Soy Oil/Palm Oil Price Spread Falls Back Below Parity

Soy Oil/Palm Oil Price Spread Falls Back Below Parity

Profit-taking drove soybean oil prices lower on Thursday, while palm oil prices continued to rally. The spread between January soybean oil and palm oil contracts fell back below parity on Thursday but remained just above the low set in late October. The spread has collapsed by nearly two cents since the January contract became palm oil’s benchmark contract in mid-October. A sharp rally soybean meal futures has driven funds to build a sizeable short oil share position, which, combined with multi-year lows in palm oil inventories, has weighed on the spread between soybean oil and palm oil prices. Many importing countries will switch from palm oil to soybean oil when the spread reaches parity, contributing to the strength in 2019/20 U.S. soybean oil exports. If funds do not liquidate the short oil share position or soybean futures reverse recent gains, the spread could fall as low as two cents below parity. If the spread continues to move lower, The Jacobsen expects analysts to raise forecasts for U.S. 2020/21 soybean oil exports, tightening stocks, and driving price projections higher.

Nearby soybean oil futures fell less than 1/2 percent (January contract -14 basis points per pound) on light profit-taking following the sharp rally in futures on Wednesday. Declines in deferred contracts were more substantial (December 2021 contract -28 basis points). Despite the drop, the benchmark contract remained above the upper Bollinger band but below the psychologically important 37-cent level. Selling above that level in the January contract limited gains on Wednesday and triggered additional profit-taking on Thursday.

Despite the resistance at the 37-cent level for the contract with the most open interest (January), the most actively traded contract (December) remained above that level after Thursday’s decline. The 37-cent level is particularly important because it is a round number and is just below the 138-percent Fibonacci retracement level (December contract 37.01) from the mid-September high to the early October low. Suppose the December contract can hold above 37 cents, and the January contract can move above it. In that case, there is little technical resistance until the continuous most actively traded contract reaches the December 2016 high at 38.35 cents. Given the strong rally in world vegetable oil prices and the historically wide spreads between soybean oil futures and other price series, The Jacobsen expects soybean oil prices to remain well supported in the short term. End users should use any substantial setbacks to extend coverage.

Nearby palm oil prices gained more than 1 1/4 percent (January contract +45 ringgit per tonne), but gains in deferred contracts were smaller (November 2021 contract +6 ringgit). Concerns about tight inventories and the seasonal decline in output contributed to the strength, as did a rally in palm oil prices on the Dalian exchange. However, selling at the 3,400-ringgit level limited the advance. Still, the move higher left the benchmark contract above its upper Bollinger band (3,388 ringgit as of Thursday’s close) and at a new life-of-contract high.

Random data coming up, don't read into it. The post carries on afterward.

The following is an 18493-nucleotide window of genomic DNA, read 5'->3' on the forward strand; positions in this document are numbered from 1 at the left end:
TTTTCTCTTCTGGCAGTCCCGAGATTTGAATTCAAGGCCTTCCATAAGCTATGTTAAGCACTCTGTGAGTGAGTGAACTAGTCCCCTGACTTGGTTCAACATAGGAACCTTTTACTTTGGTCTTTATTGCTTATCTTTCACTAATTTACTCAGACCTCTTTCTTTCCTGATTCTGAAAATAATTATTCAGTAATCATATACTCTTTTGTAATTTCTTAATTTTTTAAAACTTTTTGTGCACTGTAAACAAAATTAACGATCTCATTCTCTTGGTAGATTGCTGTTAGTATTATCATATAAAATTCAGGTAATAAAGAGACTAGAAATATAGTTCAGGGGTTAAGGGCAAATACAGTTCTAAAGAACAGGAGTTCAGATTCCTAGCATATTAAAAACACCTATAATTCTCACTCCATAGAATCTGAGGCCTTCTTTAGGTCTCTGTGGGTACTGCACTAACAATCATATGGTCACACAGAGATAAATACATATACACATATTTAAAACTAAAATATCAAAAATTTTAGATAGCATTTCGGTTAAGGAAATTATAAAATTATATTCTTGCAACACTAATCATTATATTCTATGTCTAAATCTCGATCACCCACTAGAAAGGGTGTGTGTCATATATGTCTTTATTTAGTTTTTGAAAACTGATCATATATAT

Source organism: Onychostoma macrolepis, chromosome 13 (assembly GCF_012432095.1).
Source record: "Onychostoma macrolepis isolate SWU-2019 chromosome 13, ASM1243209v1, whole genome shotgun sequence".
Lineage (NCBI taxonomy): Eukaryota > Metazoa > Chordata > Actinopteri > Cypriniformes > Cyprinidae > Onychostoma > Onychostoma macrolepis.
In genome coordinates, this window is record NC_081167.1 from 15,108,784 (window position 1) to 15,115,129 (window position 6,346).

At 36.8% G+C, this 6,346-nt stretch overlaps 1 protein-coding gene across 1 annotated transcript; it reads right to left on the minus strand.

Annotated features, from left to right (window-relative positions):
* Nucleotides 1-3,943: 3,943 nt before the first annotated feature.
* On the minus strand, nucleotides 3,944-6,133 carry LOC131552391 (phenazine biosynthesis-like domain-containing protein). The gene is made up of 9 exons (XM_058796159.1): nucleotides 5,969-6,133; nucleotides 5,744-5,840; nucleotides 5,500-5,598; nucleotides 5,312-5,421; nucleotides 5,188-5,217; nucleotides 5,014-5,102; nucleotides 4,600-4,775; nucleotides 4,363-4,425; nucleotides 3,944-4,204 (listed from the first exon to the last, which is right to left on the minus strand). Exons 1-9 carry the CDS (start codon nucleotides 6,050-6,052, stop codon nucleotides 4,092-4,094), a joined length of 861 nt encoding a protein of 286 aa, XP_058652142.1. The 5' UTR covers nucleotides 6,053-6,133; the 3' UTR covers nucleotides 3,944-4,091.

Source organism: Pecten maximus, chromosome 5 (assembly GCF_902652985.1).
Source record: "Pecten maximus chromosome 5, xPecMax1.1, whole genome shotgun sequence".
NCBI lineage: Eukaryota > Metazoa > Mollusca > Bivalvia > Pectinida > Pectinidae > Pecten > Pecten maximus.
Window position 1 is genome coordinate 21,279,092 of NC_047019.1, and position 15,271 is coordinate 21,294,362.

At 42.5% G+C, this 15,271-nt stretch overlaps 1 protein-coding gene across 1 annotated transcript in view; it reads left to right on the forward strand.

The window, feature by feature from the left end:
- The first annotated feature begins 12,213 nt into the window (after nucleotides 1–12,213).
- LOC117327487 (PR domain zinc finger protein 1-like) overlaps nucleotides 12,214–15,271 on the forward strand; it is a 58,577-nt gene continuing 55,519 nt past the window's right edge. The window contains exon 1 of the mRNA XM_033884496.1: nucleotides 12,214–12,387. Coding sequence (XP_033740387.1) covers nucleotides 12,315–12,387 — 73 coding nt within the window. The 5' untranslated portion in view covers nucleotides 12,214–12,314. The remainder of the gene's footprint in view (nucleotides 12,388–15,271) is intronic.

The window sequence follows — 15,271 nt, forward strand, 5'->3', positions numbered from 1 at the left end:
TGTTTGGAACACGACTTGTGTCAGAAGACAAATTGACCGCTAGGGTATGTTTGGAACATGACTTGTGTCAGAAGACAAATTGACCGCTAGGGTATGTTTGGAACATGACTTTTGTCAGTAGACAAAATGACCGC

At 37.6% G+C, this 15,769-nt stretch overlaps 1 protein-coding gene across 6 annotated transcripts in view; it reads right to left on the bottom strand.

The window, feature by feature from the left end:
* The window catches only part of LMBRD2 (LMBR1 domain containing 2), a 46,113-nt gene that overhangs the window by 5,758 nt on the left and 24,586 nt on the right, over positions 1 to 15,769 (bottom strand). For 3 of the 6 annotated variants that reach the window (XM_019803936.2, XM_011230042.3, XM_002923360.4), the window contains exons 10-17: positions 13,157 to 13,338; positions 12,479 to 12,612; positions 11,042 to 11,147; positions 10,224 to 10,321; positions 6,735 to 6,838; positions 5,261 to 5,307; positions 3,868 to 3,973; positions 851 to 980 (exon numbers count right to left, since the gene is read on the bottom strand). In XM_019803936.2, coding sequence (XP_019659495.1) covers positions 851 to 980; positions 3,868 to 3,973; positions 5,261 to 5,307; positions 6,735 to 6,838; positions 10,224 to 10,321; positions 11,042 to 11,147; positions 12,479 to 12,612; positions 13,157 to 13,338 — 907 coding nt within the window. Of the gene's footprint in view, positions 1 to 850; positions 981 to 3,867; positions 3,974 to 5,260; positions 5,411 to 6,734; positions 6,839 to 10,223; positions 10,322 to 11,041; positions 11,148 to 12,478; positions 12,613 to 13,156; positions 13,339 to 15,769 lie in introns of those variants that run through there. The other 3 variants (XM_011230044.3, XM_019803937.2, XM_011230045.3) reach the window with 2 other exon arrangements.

Over the last two days, the rally drove the relative strength index (RSI) for the benchmark contract into oversold territory. Combined with the weakness in energy prices during U.S. trading hours, the technical indicators could trigger profit-taking and a short-term decline. However, bullish world vegetable oil fundamentals will likely limit any selling. The Jacobsen expects short-term support for the January contract at the 3,300-ringgit level, which sits just above the five-day exponential moving average (3,293 ringgit as of Thursday’s close). Beyond that, the 62-percent Fibonacci retracement level (3,173 ringgit) from the February 2011 high to the November 2018 low on the monthly chart for the continuous most actively traded contract should provide substantial support. That level has acted as significant resistance to the last two rallies on the monthly chart (December 2016 and December 2019).

West Texas Intermediate (WTI) futures fell more than one percent (December contract -$0.49 per barrel) following the release of bearish weekly inventory data. The Energy Information Administration (EIA) reported a surprise build of 4.3 million barrels in U.S. crude oil inventories for the week ending November 6. Analysts expected a 913,000-barrel drawdown. The report was even more surprising given that data from the American Petroleum Institute (API) released on Tuesday showed a 5.3-million-barrel drawdown in U.S. stocks. In addition to the conflicting reports, EIA data indicating robust demand for refined products helped limit the decline.

 

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